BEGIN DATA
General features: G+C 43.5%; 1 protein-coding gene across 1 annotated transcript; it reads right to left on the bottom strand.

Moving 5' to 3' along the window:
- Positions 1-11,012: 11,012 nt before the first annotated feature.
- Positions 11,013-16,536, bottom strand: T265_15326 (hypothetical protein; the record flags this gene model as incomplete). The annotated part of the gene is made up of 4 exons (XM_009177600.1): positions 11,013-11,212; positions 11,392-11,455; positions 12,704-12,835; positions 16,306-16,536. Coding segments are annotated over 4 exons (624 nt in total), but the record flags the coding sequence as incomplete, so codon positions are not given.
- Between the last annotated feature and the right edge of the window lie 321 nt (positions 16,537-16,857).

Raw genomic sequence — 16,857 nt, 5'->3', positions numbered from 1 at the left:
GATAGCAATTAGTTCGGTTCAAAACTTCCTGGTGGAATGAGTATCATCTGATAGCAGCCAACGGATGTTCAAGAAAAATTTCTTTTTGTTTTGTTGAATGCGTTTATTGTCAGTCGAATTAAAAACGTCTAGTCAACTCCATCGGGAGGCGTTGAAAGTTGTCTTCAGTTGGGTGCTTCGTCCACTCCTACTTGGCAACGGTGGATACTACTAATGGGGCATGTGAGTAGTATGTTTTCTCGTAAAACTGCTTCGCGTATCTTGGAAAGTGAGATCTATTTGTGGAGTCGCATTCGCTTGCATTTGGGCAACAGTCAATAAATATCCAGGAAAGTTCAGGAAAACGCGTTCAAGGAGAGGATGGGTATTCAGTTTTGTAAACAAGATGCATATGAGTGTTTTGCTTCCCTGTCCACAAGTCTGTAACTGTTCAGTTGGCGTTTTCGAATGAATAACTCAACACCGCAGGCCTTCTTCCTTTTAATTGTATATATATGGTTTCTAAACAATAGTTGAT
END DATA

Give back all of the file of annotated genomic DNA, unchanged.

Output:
General features: G+C 43.5%; 1 protein-coding gene across 1 annotated transcript; it reads right to left on the bottom strand.

Moving 5' to 3' along the window:
- Positions 1-11,012: 11,012 nt before the first annotated feature.
- Positions 11,013-16,536, bottom strand: T265_15326 (hypothetical protein; the record flags this gene model as incomplete). The annotated part of the gene is made up of 4 exons (XM_009177600.1): positions 11,013-11,212; positions 11,392-11,455; positions 12,704-12,835; positions 16,306-16,536. Coding segments are annotated over 4 exons (624 nt in total), but the record flags the coding sequence as incomplete, so codon positions are not given.
- Between the last annotated feature and the right edge of the window lie 321 nt (positions 16,537-16,857).

Raw genomic sequence — 16,857 nt, 5'->3', positions numbered from 1 at the left:
GATAGCAATTAGTTCGGTTCAAAACTTCCTGGTGGAATGAGTATCATCTGATAGCAGCCAACGGATGTTCAAGAAAAATTTCTTTTTGTTTTGTTGAATGCGTTTATTGTCAGTCGAATTAAAAACGTCTAGTCAACTCCATCGGGAGGCGTTGAAAGTTGTCTTCAGTTGGGTGCTTCGTCCACTCCTACTTGGCAACGGTGGATACTACTAATGGGGCATGTGAGTAGTATGTTTTCTCGTAAAACTGCTTCGCGTATCTTGGAAAGTGAGATCTATTTGTGGAGTCGCATTCGCTTGCATTTGGGCAACAGTCAATAAATATCCAGGAAAGTTCAGGAAAACGCGTTCAAGGAGAGGATGGGTATTCAGTTTTGTAAACAAGATGCATATGAGTGTTTTGCTTCCCTGTCCACAAGTCTGTAACTGTTCAGTTGGCGTTTTCGAATGAATAACTCAACACCGCAGGCCTTCTTCCTTTTAATTGTATATATATGGTTTCTAAACAATAGTTGAT